Gas Week

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UQ starts course on-mined land rehabilitation as part of Masters of Mineral Resources: Alcoa gets a gong

Posted by gasweek on 21 September, 2007

When mining environmental scientist Elise Jeffery looks across a denuded landscape at Alcoa’s brown-coal mine in Anglesea, Victoria, she pictures an expanse of healthy indigenous woodland replete with rare and threatened plants and animals. But since 2000 Alcoa has engaged in restoring mined land to its original ecosystem to complement the surrounding area, listed on the National Estate Register by the Australian Heritage Commission because of its outstanding botanical diversity, wrote Helen Zampetakis in The Australian Financial Review (17/9/2007, p.35).

Bloom boom: “It’s the first time Alcoa has tried to restore the ecosystem that was previously at Anglesea and it’s amazing how the land has responded,” said Jeffery, who recently completed a course on mined land rehabilitation as part of her Masters of Mineral Resources at the University of Queensland. “We had banksias that we had never seen before in rehabilitated land come up all on their own.”

Environmental management plans: Over the past five years, Jeffery had been responsible for restoring about 30 hectares of land in an area responsible for the extraction of 1.1 million tonnes of coal a year. Also new is the scientific detail applied to the process. Best practice now includes putting in place a comprehensive integrated environmental management plan before the first sod is dug up. As a result, coursework covered a range of procedures for managing soil and setting up the ecosystem.

Topsoil management is key: Jeffery cited topsoil management as a key principle covered in the course. “Knowing how critical that is to your landscape, you can manage the topsoil and preserve it so that you don’t stockpile it for too long or return it too deeply to the ground so that plants can start growing again easily.”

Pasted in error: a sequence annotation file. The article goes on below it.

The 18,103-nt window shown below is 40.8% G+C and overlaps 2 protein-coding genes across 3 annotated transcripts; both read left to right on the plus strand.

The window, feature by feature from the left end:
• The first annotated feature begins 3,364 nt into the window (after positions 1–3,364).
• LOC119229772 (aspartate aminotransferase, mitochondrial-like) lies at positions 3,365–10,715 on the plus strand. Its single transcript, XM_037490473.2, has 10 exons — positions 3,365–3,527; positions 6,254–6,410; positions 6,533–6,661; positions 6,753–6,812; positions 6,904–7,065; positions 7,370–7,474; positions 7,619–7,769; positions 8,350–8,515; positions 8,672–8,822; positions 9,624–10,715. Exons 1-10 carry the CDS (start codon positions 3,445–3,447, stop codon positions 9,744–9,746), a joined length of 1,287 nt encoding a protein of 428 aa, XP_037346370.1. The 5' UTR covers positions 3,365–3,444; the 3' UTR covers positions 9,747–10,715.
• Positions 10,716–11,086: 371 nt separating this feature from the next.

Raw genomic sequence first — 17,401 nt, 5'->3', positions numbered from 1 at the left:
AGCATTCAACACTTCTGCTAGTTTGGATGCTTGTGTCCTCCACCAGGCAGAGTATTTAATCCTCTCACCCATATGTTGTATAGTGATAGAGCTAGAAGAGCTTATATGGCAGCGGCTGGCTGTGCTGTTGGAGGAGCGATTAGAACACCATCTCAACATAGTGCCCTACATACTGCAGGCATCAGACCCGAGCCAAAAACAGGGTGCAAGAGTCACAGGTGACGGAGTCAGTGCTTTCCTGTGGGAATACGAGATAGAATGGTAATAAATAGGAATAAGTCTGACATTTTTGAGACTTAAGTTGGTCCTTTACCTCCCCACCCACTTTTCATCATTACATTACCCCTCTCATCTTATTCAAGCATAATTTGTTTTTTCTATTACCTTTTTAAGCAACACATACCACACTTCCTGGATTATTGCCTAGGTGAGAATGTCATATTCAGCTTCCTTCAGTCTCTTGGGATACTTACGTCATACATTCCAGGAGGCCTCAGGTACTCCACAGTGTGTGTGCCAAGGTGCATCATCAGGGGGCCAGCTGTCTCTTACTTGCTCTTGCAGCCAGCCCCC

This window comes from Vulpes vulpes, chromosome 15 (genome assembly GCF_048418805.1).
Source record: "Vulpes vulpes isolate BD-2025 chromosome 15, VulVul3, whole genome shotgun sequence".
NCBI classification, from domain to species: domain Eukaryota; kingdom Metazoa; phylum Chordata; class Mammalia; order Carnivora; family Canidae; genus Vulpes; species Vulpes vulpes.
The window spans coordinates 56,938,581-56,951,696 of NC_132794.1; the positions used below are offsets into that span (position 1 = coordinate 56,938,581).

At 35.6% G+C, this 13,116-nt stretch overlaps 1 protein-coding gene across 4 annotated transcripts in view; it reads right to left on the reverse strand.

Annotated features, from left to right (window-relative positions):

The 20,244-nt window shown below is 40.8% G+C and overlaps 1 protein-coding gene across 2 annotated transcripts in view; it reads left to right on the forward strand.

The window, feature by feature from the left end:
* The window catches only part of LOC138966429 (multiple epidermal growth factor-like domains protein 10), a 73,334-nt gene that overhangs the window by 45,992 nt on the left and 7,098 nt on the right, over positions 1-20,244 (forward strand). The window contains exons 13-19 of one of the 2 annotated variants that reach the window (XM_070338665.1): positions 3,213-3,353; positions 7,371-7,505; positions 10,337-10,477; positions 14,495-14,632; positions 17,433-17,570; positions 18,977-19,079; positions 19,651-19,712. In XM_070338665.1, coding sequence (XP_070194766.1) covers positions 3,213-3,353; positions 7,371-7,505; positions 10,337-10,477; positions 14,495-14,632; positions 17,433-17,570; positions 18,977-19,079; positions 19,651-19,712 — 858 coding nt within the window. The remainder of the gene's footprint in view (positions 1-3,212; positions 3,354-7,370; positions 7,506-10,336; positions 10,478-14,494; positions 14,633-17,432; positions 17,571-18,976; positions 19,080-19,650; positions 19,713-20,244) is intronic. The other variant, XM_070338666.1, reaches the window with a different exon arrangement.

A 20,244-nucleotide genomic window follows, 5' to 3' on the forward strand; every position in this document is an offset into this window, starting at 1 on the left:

New eyes on mines amid eco-awakening, resources frenzy: The shift in environmental consciousness coupled with the resources boom has renewed focus on rehabilitating mined land and safeguarding communities against contaminants, according to David Mulligan, associate professor and director at the Centre for Mined Land Rehabilitation at UQ.

Student demand for related courses surges: Demand for expertise in mined land rehabilitation is expected to rise, and indeed, the number of student courses undertaken increased by about 50 per cent between 2003 and 2006 at UQ. The university introduced its first two environmental mining courses in 2000. It now offers a suite of postgraduate courses online, with academics from six schools involved in the development and delivery. The centre offers 11 courses as part of the graduate certificate, graduate diploma or Master of Mineral Resources (Environment) which can be taken as standalone units to advance professional development. With cases such as the Yarloop community’s class action against Alcoa’s Wagerup refinery in WA now in the spotlight, such expertise is likely to become increasingly in demand.

The Australian Financial Review, 17/9/2007, p. 35


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